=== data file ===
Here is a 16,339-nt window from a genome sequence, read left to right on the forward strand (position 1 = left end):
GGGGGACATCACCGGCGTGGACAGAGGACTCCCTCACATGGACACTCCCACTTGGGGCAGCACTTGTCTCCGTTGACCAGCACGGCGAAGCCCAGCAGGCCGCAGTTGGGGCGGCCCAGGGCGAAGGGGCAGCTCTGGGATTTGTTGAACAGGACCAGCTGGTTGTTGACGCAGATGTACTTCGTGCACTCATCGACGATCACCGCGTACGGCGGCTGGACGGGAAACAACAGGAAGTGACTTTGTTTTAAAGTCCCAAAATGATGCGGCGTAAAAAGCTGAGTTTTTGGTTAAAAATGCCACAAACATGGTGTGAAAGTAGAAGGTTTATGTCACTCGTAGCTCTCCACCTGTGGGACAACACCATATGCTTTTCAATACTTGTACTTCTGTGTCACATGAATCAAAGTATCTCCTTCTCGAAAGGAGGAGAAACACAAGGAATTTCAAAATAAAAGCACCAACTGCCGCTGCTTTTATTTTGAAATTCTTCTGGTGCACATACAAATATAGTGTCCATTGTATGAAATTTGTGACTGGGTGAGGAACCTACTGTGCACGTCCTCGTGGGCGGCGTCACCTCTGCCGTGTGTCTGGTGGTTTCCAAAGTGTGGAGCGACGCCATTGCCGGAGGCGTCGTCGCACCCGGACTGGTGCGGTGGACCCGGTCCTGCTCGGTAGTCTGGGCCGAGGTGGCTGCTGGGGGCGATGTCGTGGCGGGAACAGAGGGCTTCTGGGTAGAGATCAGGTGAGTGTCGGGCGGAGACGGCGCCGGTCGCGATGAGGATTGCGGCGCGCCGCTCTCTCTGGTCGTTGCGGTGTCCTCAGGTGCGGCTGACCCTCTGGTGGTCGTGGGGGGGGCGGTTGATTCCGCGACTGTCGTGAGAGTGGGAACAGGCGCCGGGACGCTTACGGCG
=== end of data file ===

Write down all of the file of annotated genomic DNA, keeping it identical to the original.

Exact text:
Here is a 16,339-nt window from a genome sequence, read left to right on the forward strand (position 1 = left end):
GGGGGACATCACCGGCGTGGACAGAGGACTCCCTCACATGGACACTCCCACTTGGGGCAGCACTTGTCTCCGTTGACCAGCACGGCGAAGCCCAGCAGGCCGCAGTTGGGGCGGCCCAGGGCGAAGGGGCAGCTCTGGGATTTGTTGAACAGGACCAGCTGGTTGTTGACGCAGATGTACTTCGTGCACTCATCGACGATCACCGCGTACGGCGGCTGGACGGGAAACAACAGGAAGTGACTTTGTTTTAAAGTCCCAAAATGATGCGGCGTAAAAAGCTGAGTTTTTGGTTAAAAATGCCACAAACATGGTGTGAAAGTAGAAGGTTTATGTCACTCGTAGCTCTCCACCTGTGGGACAACACCATATGCTTTTCAATACTTGTACTTCTGTGTCACATGAATCAAAGTATCTCCTTCTCGAAAGGAGGAGAAACACAAGGAATTTCAAAATAAAAGCACCAACTGCCGCTGCTTTTATTTTGAAATTCTTCTGGTGCACATACAAATATAGTGTCCATTGTATGAAATTTGTGACTGGGTGAGGAACCTACTGTGCACGTCCTCGTGGGCGGCGTCACCTCTGCCGTGTGTCTGGTGGTTTCCAAAGTGTGGAGCGACGCCATTGCCGGAGGCGTCGTCGCACCCGGACTGGTGCGGTGGACCCGGTCCTGCTCGGTAGTCTGGGCCGAGGTGGCTGCTGGGGGCGATGTCGTGGCGGGAACAGAGGGCTTCTGGGTAGAGATCAGGTGAGTGTCGGGCGGAGACGGCGCCGGTCGCGATGAGGATTGCGGCGCGCCGCTCTCTCTGGTCGTTGCGGTGTCCTCAGGTGCGGCTGACCCTCTGGTGGTCGTGGGGGGGGCGGTTGATTCCGCGACTGTCGTGAGAGTGGGAACAGGCGCCGGGACGCTTACGGCG